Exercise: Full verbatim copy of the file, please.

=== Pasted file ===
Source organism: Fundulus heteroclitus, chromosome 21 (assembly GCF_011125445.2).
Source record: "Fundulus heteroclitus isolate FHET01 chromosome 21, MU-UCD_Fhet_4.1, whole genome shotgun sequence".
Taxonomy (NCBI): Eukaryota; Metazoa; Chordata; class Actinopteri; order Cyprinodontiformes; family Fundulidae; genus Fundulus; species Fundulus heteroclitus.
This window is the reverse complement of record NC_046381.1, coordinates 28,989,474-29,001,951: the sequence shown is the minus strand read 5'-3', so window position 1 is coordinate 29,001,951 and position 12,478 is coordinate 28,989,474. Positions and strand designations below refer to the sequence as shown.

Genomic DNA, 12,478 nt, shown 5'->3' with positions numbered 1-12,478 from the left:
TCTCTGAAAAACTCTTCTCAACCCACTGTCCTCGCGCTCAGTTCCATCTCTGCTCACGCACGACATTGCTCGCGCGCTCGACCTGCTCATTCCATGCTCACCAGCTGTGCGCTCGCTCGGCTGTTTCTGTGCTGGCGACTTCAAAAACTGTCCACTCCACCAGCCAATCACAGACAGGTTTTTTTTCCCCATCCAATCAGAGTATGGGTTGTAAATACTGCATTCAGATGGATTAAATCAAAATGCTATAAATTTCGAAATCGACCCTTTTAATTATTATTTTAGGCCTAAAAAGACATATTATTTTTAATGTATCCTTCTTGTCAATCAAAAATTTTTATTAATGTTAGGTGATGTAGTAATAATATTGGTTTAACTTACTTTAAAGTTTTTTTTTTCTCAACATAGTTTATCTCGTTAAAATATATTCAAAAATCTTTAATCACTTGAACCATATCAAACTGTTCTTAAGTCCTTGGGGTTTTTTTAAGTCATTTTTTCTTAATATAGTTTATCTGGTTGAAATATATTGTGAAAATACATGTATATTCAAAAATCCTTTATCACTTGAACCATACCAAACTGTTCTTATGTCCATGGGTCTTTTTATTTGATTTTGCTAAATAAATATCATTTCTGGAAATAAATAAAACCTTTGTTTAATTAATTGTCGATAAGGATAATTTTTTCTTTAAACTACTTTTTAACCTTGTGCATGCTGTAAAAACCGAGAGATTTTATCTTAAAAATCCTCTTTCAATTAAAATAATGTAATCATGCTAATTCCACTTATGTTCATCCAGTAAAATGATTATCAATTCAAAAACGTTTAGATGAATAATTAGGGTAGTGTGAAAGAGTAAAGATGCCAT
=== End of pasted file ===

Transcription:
Source organism: Fundulus heteroclitus, chromosome 21 (assembly GCF_011125445.2).
Source record: "Fundulus heteroclitus isolate FHET01 chromosome 21, MU-UCD_Fhet_4.1, whole genome shotgun sequence".
Taxonomy (NCBI): Eukaryota; Metazoa; Chordata; class Actinopteri; order Cyprinodontiformes; family Fundulidae; genus Fundulus; species Fundulus heteroclitus.
This window is the reverse complement of record NC_046381.1, coordinates 28,989,474-29,001,951: the sequence shown is the minus strand read 5'-3', so window position 1 is coordinate 29,001,951 and position 12,478 is coordinate 28,989,474. Positions and strand designations below refer to the sequence as shown.

Genomic DNA, 12,478 nt, shown 5'->3' with positions numbered 1-12,478 from the left:
TCTCTGAAAAACTCTTCTCAACCCACTGTCCTCGCGCTCAGTTCCATCTCTGCTCACGCACGACATTGCTCGCGCGCTCGACCTGCTCATTCCATGCTCACCAGCTGTGCGCTCGCTCGGCTGTTTCTGTGCTGGCGACTTCAAAAACTGTCCACTCCACCAGCCAATCACAGACAGGTTTTTTTTCCCCATCCAATCAGAGTATGGGTTGTAAATACTGCATTCAGATGGATTAAATCAAAATGCTATAAATTTCGAAATCGACCCTTTTAATTATTATTTTAGGCCTAAAAAGACATATTATTTTTAATGTATCCTTCTTGTCAATCAAAAATTTTTATTAATGTTAGGTGATGTAGTAATAATATTGGTTTAACTTACTTTAAAGTTTTTTTTTTCTCAACATAGTTTATCTCGTTAAAATATATTCAAAAATCTTTAATCACTTGAACCATATCAAACTGTTCTTAAGTCCTTGGGGTTTTTTTAAGTCATTTTTTCTTAATATAGTTTATCTGGTTGAAATATATTGTGAAAATACATGTATATTCAAAAATCCTTTATCACTTGAACCATACCAAACTGTTCTTATGTCCATGGGTCTTTTTATTTGATTTTGCTAAATAAATATCATTTCTGGAAATAAATAAAACCTTTGTTTAATTAATTGTCGATAAGGATAATTTTTTCTTTAAACTACTTTTTAACCTTGTGCATGCTGTAAAAACCGAGAGATTTTATCTTAAAAATCCTCTTTCAATTAAAATAATGTAATCATGCTAATTCCACTTATGTTCATCCAGTAAAATGATTATCAATTCAAAAACGTTTAGATGAATAATTAGGGTAGTGTGAAAGAGTAAAGATGCCAT